Statement of Endorsement from the STJES Medical Advisory Board
The STJES Medical Advisory Board has reviewed and discussed the “Return to School Plan” parts 1 and 2 with school administration officials and is satisfied the plan is in compliance with current CDC & Maryland state Department of Education guidance to re-open Saint John’s School for the 2020 fall term. The plan outlines reasonable steps to mitigate incidence of COVID-19 disease and will be modified as appropriate in response to future state guidance and local conditions.
Charles E. McQueen M.D. (St. John’s Episcopal Church member)
Dr. McQueen is a board certified physician in gastroenterology and internal medicine. Retired from the U.S. Army after serving in a variety of positions that included patient care in the gastroenterology clinic at Walter Reed National Military Medical Center and as commander of the Walter Reed Army Institute of Research. Member of Saint John’s Church and the board of African Palms. Dr. McQueen currently serves as volunteer faculty at the Uniformed Services University of the Health Sciences, on monitoring boards at the National Institutes of Health, and at the Smithsonian Institution.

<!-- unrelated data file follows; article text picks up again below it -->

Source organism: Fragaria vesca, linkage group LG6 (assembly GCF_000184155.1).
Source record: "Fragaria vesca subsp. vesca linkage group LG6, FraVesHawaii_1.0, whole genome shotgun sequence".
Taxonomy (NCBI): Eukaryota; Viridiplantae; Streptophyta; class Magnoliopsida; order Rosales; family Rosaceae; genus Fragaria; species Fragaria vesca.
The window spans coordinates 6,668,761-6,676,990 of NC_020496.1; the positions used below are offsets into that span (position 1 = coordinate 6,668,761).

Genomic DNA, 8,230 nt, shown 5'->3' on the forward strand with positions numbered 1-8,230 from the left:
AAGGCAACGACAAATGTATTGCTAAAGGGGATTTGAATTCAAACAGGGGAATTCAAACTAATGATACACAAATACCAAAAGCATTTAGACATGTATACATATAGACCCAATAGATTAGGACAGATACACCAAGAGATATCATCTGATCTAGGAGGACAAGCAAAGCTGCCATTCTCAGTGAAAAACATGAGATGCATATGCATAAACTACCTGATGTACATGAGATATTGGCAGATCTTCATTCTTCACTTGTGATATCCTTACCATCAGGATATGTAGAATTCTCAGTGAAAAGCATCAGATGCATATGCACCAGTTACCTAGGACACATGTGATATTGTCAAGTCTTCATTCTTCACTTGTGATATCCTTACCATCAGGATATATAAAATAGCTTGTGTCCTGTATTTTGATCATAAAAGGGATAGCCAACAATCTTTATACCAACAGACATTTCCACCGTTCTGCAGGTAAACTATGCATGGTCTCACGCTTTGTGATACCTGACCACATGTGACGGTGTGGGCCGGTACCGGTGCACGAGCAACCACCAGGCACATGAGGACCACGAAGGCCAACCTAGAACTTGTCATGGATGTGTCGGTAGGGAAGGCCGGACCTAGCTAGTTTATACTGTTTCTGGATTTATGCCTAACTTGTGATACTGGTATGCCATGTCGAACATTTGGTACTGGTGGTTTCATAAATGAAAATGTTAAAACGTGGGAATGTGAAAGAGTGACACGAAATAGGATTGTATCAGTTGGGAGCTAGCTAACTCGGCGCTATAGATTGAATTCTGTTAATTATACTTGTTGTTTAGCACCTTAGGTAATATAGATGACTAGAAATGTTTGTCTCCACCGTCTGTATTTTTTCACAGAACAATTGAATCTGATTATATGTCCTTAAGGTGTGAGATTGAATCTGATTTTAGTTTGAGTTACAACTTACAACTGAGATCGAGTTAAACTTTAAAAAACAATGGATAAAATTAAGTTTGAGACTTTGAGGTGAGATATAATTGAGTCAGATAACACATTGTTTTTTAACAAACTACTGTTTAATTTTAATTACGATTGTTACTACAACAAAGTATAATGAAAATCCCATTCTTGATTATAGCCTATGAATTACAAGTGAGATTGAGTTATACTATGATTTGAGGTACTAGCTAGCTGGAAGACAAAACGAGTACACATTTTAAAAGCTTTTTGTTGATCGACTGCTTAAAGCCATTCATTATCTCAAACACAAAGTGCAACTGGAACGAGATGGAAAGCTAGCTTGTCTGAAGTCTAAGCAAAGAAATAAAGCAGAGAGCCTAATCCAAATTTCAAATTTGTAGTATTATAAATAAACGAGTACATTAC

Norvell (Van) Coots, M.D., MSS, FAAD, Brigadier General, U.S. Army, Retired (Incoming STJES Parent)
Dr. Coots is the president and CEO of Holy Cross Health and president and CEO of the Maryland Region of Trinity Health. He is a retired Brigadier General, former Commanding General and CEO of Regional Health Command Europe, and Command Surgeon, U.S. Army Europe and Seventh Army. He has more than 20 years of executive experience in all aspects of health care management and medical administration.
Autumn Richards, MD. (Current STJES Parent)
Dr. Richards is a board-certified pediatrician serving as the Quality Deputy Director for Medicine (QDDM) at Walter Reed National Military Medical Center (WRNMMC). After growing up near Los Angeles, CA, she graduated magna cum laude from Washington University in St. Louis with degrees in Biomedical Engineering and Spanish. She earned her commission in the United States Army in 2001 through the Army Reserve Officer’s Training Corps (ROTC), and completed medical school at the Uniformed Services University of Health Sciences (USUHS) in 2005. She completed her Pediatric Residency at the National Capital Consortium Pediatrics Residency Program in 2008.
Also in Attendance: Margery Bank, Ricardo LaGrange and Wynter Pradier (note taker)